Obesity and sleep apnea

How are obesity and sleep apnea connected? Research suggests that sleep apnea:

  • Is highly prevalent in morbidly obese patients and is associated with increased risk of cardiac arrhythmias1
  • Has been found to affect as many as 77% of bariatric surgery candidates2
  • Increases the occurrence of major post-operative complications in bariatric surgery patients3 and increases hospital costs in this patient group4
  • Must be considered as part of perioperative care for bariatric surgery5
  • Air pressure treatment required may fluctuate post-operatively because bariatric patients undergo dramatic physical changes (e.g., weight loss). Automatic positive airway pressure (APAP) devices should be considered as a treatment choice during this time.6
  • Is improved by weight loss. Surgery does not necessarily eliminate sleep apnea in obese patients, necessitating long-term follow-up and monitoring.7
  • Can reappear with post-operative weight gain in bariatric patients.8
  • Development and severity may be increased by weight gain.9



Valencia-Flores M, Orea A, Castano VA, Resendiz M, Rosales M, Rebollar V, Santiago V, Gallegos J, Campos RM, Gonzalez J, Oseguera J, Garcia-Ramos G, Bliwise DL. Prevalence of sleep apnea and electrocardiographic disturbances in morbidly obese patients. Obesity Research 2000;8(3):262-9.


O’Keeffe T, Patterson E. Evidence supporting routine polysomnography before bariatric surgery.   Obesity Surgery 2004;14(1):23-6.


Perugini RA, Mason R, Czerniach DR, Novitsky YW, Baker S, Litwin DE, Kelly JJ.  Predictors of complication and suboptimal weight loss after laparoscopic Roux-en-Y gastric bypass: a series of 188 patients. Archives of Surgery 2003;138(5):541-5; discussion 545-6.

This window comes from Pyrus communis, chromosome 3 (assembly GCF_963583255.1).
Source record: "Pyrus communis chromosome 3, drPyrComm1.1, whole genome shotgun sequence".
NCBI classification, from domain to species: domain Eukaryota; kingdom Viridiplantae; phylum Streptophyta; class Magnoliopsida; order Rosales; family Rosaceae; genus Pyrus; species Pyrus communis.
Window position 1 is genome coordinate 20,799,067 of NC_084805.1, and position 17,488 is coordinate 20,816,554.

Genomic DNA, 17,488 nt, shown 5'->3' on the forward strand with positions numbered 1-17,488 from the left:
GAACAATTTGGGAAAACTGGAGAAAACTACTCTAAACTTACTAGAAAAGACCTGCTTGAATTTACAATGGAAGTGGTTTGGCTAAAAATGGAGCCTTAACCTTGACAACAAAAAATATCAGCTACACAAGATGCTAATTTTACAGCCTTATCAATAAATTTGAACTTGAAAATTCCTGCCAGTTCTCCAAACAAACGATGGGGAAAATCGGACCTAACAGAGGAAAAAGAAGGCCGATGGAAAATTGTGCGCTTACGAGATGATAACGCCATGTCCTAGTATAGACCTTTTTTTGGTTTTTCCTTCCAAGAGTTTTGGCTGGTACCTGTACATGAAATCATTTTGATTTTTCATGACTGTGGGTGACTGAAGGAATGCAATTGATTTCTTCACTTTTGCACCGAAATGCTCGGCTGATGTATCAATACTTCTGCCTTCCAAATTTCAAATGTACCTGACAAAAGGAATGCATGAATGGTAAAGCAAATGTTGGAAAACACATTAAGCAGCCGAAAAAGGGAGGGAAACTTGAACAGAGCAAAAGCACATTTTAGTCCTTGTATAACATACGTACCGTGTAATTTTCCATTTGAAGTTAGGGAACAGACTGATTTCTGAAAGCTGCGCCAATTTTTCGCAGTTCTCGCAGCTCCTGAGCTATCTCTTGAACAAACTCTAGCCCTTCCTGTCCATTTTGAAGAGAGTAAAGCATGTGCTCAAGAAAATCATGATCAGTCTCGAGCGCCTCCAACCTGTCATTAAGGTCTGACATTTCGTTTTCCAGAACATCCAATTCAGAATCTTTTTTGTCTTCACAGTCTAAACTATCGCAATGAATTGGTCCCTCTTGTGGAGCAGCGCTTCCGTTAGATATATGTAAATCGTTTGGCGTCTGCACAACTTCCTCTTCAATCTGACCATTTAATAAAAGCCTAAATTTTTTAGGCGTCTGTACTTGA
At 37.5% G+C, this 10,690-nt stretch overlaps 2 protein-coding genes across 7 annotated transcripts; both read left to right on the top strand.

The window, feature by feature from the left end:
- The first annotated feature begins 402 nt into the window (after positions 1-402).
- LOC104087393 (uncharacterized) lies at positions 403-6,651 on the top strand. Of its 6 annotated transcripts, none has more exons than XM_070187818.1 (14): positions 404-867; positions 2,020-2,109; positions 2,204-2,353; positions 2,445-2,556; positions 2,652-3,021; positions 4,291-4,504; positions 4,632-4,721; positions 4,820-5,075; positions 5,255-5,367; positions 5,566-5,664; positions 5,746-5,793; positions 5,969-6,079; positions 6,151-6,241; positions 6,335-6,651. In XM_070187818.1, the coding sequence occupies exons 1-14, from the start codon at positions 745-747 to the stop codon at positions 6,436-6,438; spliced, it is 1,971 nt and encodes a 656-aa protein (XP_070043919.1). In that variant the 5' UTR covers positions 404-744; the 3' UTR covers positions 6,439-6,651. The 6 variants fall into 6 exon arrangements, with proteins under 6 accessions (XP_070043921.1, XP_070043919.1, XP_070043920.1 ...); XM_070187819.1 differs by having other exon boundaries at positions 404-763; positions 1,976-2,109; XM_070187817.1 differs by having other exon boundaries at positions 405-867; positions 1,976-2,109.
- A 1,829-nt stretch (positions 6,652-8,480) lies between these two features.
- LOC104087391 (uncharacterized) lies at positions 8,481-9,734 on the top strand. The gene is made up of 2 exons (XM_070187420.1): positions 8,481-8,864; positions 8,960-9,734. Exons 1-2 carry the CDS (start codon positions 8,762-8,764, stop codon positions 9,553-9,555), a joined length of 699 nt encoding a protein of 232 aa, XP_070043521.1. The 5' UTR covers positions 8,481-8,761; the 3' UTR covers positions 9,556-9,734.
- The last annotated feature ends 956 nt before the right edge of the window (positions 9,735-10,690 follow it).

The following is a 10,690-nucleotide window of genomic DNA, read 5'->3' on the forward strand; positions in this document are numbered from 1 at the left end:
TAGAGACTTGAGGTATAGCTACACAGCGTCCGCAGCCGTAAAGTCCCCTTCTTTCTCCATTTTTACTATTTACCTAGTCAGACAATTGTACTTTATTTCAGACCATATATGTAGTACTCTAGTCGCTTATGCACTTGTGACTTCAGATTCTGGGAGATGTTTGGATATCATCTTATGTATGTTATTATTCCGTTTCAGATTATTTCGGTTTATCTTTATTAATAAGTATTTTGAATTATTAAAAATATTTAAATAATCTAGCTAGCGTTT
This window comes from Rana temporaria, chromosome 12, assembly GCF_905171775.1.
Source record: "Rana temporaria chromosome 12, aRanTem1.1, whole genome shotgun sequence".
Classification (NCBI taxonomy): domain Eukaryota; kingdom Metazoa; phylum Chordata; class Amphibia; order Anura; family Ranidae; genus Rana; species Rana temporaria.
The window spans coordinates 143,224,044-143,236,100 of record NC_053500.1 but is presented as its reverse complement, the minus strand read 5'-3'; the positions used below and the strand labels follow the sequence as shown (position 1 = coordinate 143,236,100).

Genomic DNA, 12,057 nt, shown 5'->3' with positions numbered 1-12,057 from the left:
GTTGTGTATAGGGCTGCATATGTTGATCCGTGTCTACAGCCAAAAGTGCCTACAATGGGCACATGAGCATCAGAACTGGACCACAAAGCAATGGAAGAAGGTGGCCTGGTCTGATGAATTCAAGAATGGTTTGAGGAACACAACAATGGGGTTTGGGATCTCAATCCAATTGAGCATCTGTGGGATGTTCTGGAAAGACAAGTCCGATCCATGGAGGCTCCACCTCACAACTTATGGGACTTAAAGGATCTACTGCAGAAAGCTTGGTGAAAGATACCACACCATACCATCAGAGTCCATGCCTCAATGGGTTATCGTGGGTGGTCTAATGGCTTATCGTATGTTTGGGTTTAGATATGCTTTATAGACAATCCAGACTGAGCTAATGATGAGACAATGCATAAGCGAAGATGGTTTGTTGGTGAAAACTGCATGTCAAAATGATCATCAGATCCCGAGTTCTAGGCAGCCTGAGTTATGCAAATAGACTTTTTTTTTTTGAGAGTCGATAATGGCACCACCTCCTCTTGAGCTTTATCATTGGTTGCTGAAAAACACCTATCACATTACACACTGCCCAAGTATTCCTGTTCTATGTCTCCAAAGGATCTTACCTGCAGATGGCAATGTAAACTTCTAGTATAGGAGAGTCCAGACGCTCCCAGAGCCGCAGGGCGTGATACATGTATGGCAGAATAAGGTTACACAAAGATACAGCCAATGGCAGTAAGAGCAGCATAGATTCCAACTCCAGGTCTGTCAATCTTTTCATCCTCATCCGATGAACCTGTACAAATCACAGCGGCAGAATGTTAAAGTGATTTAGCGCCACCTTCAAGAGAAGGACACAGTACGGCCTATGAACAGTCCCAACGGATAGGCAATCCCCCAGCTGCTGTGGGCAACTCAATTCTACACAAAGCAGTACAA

Cooney RN, Haluck RS, Ku J, Bass T, MacLeod J, Brunner H, Miller CA. Analysis of cost outliers after gastric bypass surgery: what can we learn? Obesity Surgery 2003;13(1):29-36.


Schumann R, Jones SB, Ortiz VE, Connor K, Pulai I, Ozawa ET, Harvey AM, Carr DB. Best practice recommendations for anesthetic perioperative care and pain management in weight loss surgery. Obes Res. 2005;13(2):254-66.Continuous positive airway pressure (CPAP) changes in bariatric surgery patients undergoing rapid weight loss.


Guardiano SA, Scott JA, Ware JC, Schechner SA. The long-term results of gastric bypass on indexes of sleep apnea. Chest 2003;124(4):1615-9.


Peppard PE, Young T, Palta M, Dempsey J, Skatrud J. Longitudinal study of moderate weight change and sleep-disordered breathing. JAMA 2000;284(23):3015-21.